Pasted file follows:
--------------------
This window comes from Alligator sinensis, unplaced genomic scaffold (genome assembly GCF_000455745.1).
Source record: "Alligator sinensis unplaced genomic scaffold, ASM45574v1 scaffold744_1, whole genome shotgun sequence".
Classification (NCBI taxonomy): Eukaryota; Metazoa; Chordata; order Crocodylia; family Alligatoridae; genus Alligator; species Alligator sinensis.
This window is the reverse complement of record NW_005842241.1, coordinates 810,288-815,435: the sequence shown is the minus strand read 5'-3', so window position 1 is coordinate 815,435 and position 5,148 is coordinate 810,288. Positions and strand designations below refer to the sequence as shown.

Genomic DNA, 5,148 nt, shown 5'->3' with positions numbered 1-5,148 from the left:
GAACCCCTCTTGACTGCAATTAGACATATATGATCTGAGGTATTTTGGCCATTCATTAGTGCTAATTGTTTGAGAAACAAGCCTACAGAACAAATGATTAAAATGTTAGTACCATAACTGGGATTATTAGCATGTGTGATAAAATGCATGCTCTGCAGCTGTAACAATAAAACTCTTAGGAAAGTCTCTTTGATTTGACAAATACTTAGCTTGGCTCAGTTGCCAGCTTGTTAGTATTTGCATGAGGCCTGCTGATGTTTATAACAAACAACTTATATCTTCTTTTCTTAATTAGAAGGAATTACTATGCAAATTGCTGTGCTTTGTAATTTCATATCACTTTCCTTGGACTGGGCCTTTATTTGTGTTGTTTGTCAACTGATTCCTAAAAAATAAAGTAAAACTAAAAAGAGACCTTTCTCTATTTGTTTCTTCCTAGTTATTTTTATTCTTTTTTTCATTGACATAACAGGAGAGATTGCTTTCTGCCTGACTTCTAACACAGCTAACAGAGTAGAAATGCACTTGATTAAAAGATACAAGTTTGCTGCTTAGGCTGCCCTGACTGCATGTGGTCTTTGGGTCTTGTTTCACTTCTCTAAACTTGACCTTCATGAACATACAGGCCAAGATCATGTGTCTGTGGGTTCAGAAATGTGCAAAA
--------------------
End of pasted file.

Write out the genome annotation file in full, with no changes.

This window comes from Alligator sinensis, unplaced genomic scaffold (genome assembly GCF_000455745.1).
Source record: "Alligator sinensis unplaced genomic scaffold, ASM45574v1 scaffold744_1, whole genome shotgun sequence".
Classification (NCBI taxonomy): Eukaryota; Metazoa; Chordata; order Crocodylia; family Alligatoridae; genus Alligator; species Alligator sinensis.
This window is the reverse complement of record NW_005842241.1, coordinates 810,288-815,435: the sequence shown is the minus strand read 5'-3', so window position 1 is coordinate 815,435 and position 5,148 is coordinate 810,288. Positions and strand designations below refer to the sequence as shown.

Genomic DNA, 5,148 nt, shown 5'->3' with positions numbered 1-5,148 from the left:
GAACCCCTCTTGACTGCAATTAGACATATATGATCTGAGGTATTTTGGCCATTCATTAGTGCTAATTGTTTGAGAAACAAGCCTACAGAACAAATGATTAAAATGTTAGTACCATAACTGGGATTATTAGCATGTGTGATAAAATGCATGCTCTGCAGCTGTAACAATAAAACTCTTAGGAAAGTCTCTTTGATTTGACAAATACTTAGCTTGGCTCAGTTGCCAGCTTGTTAGTATTTGCATGAGGCCTGCTGATGTTTATAACAAACAACTTATATCTTCTTTTCTTAATTAGAAGGAATTACTATGCAAATTGCTGTGCTTTGTAATTTCATATCACTTTCCTTGGACTGGGCCTTTATTTGTGTTGTTTGTCAACTGATTCCTAAAAAATAAAGTAAAACTAAAAAGAGACCTTTCTCTATTTGTTTCTTCCTAGTTATTTTTATTCTTTTTTTCATTGACATAACAGGAGAGATTGCTTTCTGCCTGACTTCTAACACAGCTAACAGAGTAGAAATGCACTTGATTAAAAGATACAAGTTTGCTGCTTAGGCTGCCCTGACTGCATGTGGTCTTTGGGTCTTGTTTCACTTCTCTAAACTTGACCTTCATGAACATACAGGCCAAGATCATGTGTCTGTGGGTTCAGAAATGTGCAAAA